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Health professionals are missing the mark on smoking guidelines for pregnant women, with a major overhaul needed, Susan Perlen discovered.

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Working for a number of years as a midwife and manager in a public hospital that provided maternity services, I have seen that pregnancy is a wonderful opportunity to care for women during a really special time in their lives.

It is during this time health professionals can make a real difference to the outcome for women and their babies. Passing on the importance to patients of stopping smoking — in my case, to pregnant women — is essential in improving infant health outcomes such as pre-term births and low birth weight.

My PhD looks at how the Victorian ante-natal smoking cessation guidelines, which were developed in the early 2000s, have been working in Victorian public maternity hospitals.

A cornerstone of these guidelines are the ‘5 As’ (steps to ask, assess, advise, assist and ask again about smoking behaviour). My research used a mixed methods approach where I analysed Victorian population-based data from a survey of recent mothers.

The questionnaire was posted to women during a five-to-six week period after delivery in 2008. The questionnaire used a design to encourage greater disclosure of smoking behaviour by giving women a range of options to describe their smoking status.

An example question was, “During your recent pregnancy, which of the following best describes you?”

The options given were smoking the same as before, cutting down, smoking more, smoking once in a while, quitting smoking and having never smoked. Asking about smoking using this measure has been found to increase disclosure by 40 per cent.

This data informed the interviews that I had with doctors and midwives at two public maternity hospitals to look at their attitudes towards the current smoking cessation guidelines.

The most surprising fact I discovered during my research was that despite all of the training and guidance available to professionals involved in caring for pregnant women, only 9.4 per cent of women reported receiving all of the ‘5 As’ (steps to ask, assess, advise, assist and ask again about smoking behaviour).

Women in my study are categorised as receiving community-based care or hospital-based care. Community-based care includes those receiving all of their ante-natal care with community-based clinicians such as general practitioners.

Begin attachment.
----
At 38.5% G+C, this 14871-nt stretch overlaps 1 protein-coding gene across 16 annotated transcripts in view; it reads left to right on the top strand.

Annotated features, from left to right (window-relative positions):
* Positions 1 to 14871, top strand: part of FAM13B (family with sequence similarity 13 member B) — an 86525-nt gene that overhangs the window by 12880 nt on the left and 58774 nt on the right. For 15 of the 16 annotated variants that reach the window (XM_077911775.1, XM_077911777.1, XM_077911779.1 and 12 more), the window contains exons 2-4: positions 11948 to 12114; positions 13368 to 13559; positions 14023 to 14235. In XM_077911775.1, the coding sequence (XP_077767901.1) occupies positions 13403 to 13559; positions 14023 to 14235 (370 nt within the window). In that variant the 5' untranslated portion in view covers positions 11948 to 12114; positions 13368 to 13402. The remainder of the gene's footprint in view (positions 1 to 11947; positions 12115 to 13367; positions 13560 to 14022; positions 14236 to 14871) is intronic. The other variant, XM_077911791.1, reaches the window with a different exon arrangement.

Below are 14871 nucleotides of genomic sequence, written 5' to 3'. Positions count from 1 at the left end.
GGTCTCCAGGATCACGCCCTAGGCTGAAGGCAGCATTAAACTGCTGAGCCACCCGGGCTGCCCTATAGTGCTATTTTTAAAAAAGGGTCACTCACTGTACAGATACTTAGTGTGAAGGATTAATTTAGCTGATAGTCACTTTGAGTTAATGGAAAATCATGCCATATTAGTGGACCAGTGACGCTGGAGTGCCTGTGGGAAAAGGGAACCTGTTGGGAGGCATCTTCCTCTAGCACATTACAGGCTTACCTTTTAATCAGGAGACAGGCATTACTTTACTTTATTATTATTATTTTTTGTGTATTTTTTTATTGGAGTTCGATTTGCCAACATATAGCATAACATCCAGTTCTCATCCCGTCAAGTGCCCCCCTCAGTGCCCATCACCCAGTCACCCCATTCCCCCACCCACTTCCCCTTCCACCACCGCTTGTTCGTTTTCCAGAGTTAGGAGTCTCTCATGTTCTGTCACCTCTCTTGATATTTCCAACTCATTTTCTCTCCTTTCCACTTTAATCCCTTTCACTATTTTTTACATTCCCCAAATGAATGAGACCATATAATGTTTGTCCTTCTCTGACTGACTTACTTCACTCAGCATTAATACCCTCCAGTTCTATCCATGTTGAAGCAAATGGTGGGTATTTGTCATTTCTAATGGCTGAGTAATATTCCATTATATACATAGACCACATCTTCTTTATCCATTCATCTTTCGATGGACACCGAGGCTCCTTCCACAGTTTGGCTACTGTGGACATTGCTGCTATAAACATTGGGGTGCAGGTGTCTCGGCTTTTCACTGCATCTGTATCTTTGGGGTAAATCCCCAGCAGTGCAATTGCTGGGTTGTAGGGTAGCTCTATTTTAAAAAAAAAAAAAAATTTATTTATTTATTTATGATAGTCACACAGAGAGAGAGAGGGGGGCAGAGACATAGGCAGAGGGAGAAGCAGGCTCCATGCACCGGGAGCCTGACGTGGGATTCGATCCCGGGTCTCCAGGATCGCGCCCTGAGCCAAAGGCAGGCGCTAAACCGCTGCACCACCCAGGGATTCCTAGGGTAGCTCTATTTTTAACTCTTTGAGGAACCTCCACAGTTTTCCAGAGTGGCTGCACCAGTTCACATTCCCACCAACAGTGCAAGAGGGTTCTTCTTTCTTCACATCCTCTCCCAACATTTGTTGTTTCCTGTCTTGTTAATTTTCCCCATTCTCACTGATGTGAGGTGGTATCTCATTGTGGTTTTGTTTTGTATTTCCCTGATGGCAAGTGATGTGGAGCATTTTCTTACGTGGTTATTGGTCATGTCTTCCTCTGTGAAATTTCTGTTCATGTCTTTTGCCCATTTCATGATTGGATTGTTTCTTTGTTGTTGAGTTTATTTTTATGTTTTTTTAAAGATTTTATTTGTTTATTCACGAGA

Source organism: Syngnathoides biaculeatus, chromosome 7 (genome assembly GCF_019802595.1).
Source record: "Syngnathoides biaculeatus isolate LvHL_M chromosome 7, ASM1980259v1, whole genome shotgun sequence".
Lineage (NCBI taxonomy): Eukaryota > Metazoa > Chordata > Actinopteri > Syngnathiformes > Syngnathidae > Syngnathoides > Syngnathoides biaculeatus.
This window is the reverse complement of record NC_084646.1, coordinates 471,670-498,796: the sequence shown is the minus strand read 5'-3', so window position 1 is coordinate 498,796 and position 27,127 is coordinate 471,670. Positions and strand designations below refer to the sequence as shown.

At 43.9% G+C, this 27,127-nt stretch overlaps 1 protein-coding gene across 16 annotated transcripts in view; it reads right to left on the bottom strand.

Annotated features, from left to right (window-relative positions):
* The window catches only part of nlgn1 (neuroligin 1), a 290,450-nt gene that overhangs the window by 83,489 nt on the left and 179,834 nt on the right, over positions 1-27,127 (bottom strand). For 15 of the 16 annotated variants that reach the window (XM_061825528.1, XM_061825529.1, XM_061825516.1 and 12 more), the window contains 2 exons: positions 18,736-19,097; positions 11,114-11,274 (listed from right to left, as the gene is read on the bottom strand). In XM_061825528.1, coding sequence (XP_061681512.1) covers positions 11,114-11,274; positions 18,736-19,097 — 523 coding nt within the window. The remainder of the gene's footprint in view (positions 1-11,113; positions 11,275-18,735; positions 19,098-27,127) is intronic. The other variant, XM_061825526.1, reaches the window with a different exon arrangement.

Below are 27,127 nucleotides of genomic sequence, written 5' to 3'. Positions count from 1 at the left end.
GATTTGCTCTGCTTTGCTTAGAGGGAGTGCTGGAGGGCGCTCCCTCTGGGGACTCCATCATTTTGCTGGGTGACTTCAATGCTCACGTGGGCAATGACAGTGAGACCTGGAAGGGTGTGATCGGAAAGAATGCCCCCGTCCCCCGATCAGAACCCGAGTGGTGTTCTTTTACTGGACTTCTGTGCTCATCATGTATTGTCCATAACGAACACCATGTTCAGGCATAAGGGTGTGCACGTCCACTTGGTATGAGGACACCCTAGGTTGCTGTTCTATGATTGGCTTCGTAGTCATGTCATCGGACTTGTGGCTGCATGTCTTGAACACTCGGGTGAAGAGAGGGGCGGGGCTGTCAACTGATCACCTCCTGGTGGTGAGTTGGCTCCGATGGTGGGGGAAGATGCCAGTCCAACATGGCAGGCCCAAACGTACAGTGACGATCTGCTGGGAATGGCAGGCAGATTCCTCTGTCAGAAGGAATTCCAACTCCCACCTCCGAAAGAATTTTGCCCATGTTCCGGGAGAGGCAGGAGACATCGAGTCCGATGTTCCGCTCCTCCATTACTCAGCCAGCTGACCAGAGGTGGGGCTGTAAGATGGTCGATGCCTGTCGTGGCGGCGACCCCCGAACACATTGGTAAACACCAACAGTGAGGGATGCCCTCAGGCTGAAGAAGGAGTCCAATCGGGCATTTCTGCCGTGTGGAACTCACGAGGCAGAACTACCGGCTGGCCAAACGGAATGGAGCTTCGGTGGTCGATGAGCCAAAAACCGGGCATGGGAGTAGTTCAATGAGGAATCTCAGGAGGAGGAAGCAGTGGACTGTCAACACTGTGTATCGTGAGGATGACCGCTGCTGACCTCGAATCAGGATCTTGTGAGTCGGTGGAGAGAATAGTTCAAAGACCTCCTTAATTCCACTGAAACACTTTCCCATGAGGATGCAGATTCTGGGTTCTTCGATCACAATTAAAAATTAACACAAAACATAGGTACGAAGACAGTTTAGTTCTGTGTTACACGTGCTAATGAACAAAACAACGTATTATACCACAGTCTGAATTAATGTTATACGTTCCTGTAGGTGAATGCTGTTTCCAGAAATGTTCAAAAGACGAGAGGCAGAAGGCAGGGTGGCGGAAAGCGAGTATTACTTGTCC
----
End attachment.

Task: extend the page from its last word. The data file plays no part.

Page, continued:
My research shows that stop smoking advice and support is inconsistent and varies according to the model of care a woman is enrolled in. An example of this discrepancy is 62 per cent of women enrolled in hospital-based care received written information about how to stop smoking compared to 37.9 per cent of women in community-based care.

Smoking is a complex issue and an addiction for many. Pregnancy does not automatically mean that a woman is driven to stop smoking.

In fact, the added chaos in a woman’s life can make stopping smoking much harder. The most surprising fact I discovered during my research was that despite all of the training and guidance available to professionals involved in caring for pregnant women, only 9.4 per cent of women reported receiving all of the ‘5 As’. 

I was also surprised to find that of the women receiving public ante-natal care, 24 per cent of them reported smoking during pregnancy.

I was impressed by the fact that 93.4 per cent of women were asked about smoking and more than 80 per cent of women were told about the harmful effects of smoking.

When I put all of this information together, it showed me that while we are doing some things very well we still have some major gaps.

My thesis demonstrates that the smoking cessation guidelines in Victoria have been poorly implemented. There needs to be a ‘whole of systems’ approach to thinking about improvements.

This means considering the interactions between health organisations, health professionals and patients. The key recommendations from my PhD address six major areas to improve the current guidelines.

This includes the development and application of a ‘whole of systems’ approach, training, smoking cessation resources, data systems, flow of communication between GPs and public maternity hospitals, and tailored approaches to specific populations.

Organisations and health professionals are struggling to provide smoking cessation advice and support in line with the current guidelines.

There is little innovation or guidance from the Victorian Department of Health to support hospitals. Funding constraints have resulted in Quit Victoria having limited capacity to provide ongoing training.

My study shows there has been little return on investment from previous statewide training initiatives, suggesting that a new approach needs to be considered for future training.

It is important to remember that Australia is leading the way with its tobacco frameworks and smoking bans. More can be done, but this just shows how complex an issue smoking is.

 

► Dr Susan Perlen is a Research Manager at Murdoch Childrens Research Institute in Melbourne. Her thesis is titled: “An investigation of the implementation of Victorian smoking cessation guidelines in public antenatal care services”.

* My PhD is an irregular series in which The Citizen speaks with recent Melbourne University PhD graduates.

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